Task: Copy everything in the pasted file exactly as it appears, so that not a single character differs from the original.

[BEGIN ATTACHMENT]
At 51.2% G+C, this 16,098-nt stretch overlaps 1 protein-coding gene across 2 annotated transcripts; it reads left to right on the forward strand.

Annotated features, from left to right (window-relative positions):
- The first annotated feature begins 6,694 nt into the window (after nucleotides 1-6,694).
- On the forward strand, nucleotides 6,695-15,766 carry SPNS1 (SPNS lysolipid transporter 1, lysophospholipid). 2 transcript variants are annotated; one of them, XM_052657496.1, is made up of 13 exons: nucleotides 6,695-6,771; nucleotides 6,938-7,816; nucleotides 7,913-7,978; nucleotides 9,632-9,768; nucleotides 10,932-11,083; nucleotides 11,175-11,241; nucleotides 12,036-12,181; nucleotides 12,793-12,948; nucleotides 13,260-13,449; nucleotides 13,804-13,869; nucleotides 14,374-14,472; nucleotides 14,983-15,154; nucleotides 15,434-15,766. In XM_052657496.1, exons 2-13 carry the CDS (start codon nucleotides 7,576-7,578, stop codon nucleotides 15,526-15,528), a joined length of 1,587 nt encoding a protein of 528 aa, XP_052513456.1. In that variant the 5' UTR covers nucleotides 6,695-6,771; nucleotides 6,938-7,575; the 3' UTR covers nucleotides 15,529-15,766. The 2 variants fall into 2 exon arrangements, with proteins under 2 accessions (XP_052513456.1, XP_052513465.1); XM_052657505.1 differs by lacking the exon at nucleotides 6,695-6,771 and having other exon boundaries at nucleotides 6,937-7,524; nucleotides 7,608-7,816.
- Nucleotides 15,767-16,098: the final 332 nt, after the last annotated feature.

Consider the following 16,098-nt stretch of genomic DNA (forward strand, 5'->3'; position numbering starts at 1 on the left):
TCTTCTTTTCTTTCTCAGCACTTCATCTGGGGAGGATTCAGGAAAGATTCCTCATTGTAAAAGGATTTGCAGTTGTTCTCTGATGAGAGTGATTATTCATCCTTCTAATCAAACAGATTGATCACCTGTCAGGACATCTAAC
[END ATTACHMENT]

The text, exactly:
At 51.2% G+C, this 16,098-nt stretch overlaps 1 protein-coding gene across 2 annotated transcripts; it reads left to right on the forward strand.

Annotated features, from left to right (window-relative positions):
- The first annotated feature begins 6,694 nt into the window (after nucleotides 1-6,694).
- On the forward strand, nucleotides 6,695-15,766 carry SPNS1 (SPNS lysolipid transporter 1, lysophospholipid). 2 transcript variants are annotated; one of them, XM_052657496.1, is made up of 13 exons: nucleotides 6,695-6,771; nucleotides 6,938-7,816; nucleotides 7,913-7,978; nucleotides 9,632-9,768; nucleotides 10,932-11,083; nucleotides 11,175-11,241; nucleotides 12,036-12,181; nucleotides 12,793-12,948; nucleotides 13,260-13,449; nucleotides 13,804-13,869; nucleotides 14,374-14,472; nucleotides 14,983-15,154; nucleotides 15,434-15,766. In XM_052657496.1, exons 2-13 carry the CDS (start codon nucleotides 7,576-7,578, stop codon nucleotides 15,526-15,528), a joined length of 1,587 nt encoding a protein of 528 aa, XP_052513456.1. In that variant the 5' UTR covers nucleotides 6,695-6,771; nucleotides 6,938-7,575; the 3' UTR covers nucleotides 15,529-15,766. The 2 variants fall into 2 exon arrangements, with proteins under 2 accessions (XP_052513456.1, XP_052513465.1); XM_052657505.1 differs by lacking the exon at nucleotides 6,695-6,771 and having other exon boundaries at nucleotides 6,937-7,524; nucleotides 7,608-7,816.
- Nucleotides 15,767-16,098: the final 332 nt, after the last annotated feature.

Consider the following 16,098-nt stretch of genomic DNA (forward strand, 5'->3'; position numbering starts at 1 on the left):
TCTTCTTTTCTTTCTCAGCACTTCATCTGGGGAGGATTCAGGAAAGATTCCTCATTGTAAAAGGATTTGCAGTTGTTCTCTGATGAGAGTGATTATTCATCCTTCTAATCAAACAGATTGATCACCTGTCAGGACATCTAAC